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Original research
Estimating the percentage of European MSM eligible for PrEP: insights from a bio-behavioural survey in thirteen cities
  1. Maddalena Cordioli1,
  2. Lorenzo Gios1,
  3. Jörg W Huber2,
  4. Nigel Sherriff2,
  5. Cinta Folch3,
  6. Ivailo Alexiev4,
  7. Sónia Dias5,
  8. Christiana Nöstlinger6,
  9. Ana Gama5,
  10. Emilia Naseva7,
  11. Danica Valkovičová Staneková8,
  12. Ulrich Marcus9,
  13. Susanne Barbara Schink9,
  14. Magdalena Rosinska10,
  15. Karel Blondeel11,12,
  16. Igor Toskin12,
  17. Massimo Mirandola1,2
  1. 1Infectious Diseases Section, Department of Diagnostics and Public Health, University of Verona, Verona, Italy
  2. 2School of Health Sciences, University of Brighton, Brighton, UK
  3. 3Centre for Epidemiological Studies on Sexually Transmitted Infections and HIV/AIDS of Catalonia (CEEISCAT), Catalonia Public Health Agency (ASPCAT), Badalona, Spain - Biomedical Research Networking Centre in Epidemiology and Public Health (CIBERESP), Madrid, Spain
  4. 4National Reference Confirmatory Laboratory of HIV, National Center of Infectious and Parasitic Diseases, Sofia, Bulgaria
  5. 5NOVA National School of Public Health, Public Health Research Centre, Comprehensive Health Research Centre, Universidade Nova de Lisboa, Lisboa, Lisboa, Portugal
  6. 6Department of Public Health, Institute of Tropical Medicine, Antwerp, Belgium
  7. 7Ministry of Health, Program "Prevention and control of HIV/AIDS", Sofia, Bulgaria
  8. 8NRC for HIV/AIDS Prevention, Slovak Medical University, Bratislava, Slovakia
  9. 9Department of Infectious Diseases Epidemiology, Robert Koch Institute, Berlin, Germany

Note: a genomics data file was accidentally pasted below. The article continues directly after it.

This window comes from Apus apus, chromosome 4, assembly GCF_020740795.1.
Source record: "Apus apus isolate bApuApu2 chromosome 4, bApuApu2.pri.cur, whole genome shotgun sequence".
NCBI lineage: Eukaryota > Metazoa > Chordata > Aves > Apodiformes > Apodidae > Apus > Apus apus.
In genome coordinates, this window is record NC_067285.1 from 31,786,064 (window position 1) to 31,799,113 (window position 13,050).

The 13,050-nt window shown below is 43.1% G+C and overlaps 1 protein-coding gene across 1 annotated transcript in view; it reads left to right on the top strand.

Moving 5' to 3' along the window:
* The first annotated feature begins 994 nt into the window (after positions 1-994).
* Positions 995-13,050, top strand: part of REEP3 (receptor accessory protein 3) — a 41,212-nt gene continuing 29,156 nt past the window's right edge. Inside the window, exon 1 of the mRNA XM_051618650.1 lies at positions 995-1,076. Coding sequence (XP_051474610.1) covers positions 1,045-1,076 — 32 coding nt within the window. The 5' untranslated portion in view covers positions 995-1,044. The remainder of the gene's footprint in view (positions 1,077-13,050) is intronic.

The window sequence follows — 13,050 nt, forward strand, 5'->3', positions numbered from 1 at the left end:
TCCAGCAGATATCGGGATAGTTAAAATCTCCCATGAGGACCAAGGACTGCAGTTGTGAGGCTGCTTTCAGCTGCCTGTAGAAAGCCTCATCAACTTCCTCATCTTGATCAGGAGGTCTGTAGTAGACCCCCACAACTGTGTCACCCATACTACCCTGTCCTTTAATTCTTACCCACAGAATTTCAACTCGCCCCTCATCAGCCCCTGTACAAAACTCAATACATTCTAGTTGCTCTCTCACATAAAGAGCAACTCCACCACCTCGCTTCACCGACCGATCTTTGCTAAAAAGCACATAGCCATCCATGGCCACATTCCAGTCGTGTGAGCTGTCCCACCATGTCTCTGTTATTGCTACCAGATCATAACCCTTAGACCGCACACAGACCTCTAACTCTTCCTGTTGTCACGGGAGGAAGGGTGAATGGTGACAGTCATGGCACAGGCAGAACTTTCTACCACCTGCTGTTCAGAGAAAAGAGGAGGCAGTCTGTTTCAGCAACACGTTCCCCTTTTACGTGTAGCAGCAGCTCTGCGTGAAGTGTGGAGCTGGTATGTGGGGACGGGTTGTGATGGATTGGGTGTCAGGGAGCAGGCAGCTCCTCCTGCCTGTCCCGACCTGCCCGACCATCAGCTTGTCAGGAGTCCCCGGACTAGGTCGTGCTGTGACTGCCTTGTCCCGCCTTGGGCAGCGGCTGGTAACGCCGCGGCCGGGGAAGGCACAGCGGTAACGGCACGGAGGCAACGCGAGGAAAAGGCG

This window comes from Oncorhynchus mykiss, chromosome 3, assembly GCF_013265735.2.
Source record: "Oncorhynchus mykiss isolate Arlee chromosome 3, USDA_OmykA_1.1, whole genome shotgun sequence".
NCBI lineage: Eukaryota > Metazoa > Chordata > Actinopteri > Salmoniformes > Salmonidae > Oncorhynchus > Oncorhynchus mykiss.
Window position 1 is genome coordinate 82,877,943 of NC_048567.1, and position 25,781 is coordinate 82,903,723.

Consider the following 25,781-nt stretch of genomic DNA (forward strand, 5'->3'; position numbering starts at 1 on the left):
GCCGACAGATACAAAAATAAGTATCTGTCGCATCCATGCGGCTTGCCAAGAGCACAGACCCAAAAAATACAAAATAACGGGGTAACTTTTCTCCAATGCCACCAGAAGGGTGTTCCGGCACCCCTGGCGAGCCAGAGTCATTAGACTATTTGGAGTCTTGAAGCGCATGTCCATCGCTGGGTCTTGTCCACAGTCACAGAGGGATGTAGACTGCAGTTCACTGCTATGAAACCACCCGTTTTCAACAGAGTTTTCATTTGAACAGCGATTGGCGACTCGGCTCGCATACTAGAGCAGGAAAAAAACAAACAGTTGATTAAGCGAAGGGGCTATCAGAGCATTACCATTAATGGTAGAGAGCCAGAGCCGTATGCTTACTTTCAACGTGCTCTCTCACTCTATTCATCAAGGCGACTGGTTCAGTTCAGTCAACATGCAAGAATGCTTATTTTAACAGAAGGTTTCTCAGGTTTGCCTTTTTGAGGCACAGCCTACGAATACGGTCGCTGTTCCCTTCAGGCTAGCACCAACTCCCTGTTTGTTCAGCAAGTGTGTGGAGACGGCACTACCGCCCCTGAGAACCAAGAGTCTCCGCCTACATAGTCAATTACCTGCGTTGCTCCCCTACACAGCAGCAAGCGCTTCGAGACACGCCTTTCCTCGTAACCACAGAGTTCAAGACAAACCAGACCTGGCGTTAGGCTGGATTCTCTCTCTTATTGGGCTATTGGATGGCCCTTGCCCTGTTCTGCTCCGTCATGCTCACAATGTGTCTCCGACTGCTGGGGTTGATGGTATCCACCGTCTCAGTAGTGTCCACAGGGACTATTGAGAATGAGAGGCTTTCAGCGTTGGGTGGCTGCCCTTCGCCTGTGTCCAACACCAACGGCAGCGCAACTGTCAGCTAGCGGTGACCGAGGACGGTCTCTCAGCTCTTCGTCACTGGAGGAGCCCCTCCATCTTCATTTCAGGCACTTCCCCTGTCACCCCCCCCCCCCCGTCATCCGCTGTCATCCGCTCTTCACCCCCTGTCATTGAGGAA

10. 10Department of Infectious Disease Epidemiology and Surveillance, National Institute of Public Health-National Institute of Hygiene, Warszawa, Poland
  11. 11Faculty of Medicine and Health Sciences, Ghent University, Gent, Belgium
  12. 12UNDP-UNFPA-UNICEF-WHO-World Bank Special Programme of Research, Development and Research Training in Human Reproduction (HRP), Department of Sexual and Reproductive Health and Research, World Health Organization, Geneva, Switzerland
  1. Correspondence to Dr Maddalena Cordioli, Infectious Diseases Section, Department of Diagnostics and Public Health, University of Verona, Verona 37129, Italy; maddalena.cordioli{at}


Objectives This paper aims to estimate the percentage of European men who have sex with men (MSM) who may benefit from pre-exposure prophylaxis (PrEP), applying the three most widely used HIV risk indices for MSM (MSM Risk Index, Menza score, San Diego Early Test (SDET) score) and drawing on a large-scale multisite bio-behavioural survey (Sialon II).

Methods The Sialon II study was a bio-behavioural survey among MSM implemented in 13 European cities using either time-location sampling or respondent-driven sampling. Biological and behavioural data from 4901 MSM were collected. Only behavioural data of HIV-negative individuals were considered. Three widely used risk indices to assess HIV acquisition risk among MSM were used to estimate individual HIV risk scores and PrEP eligibility criteria.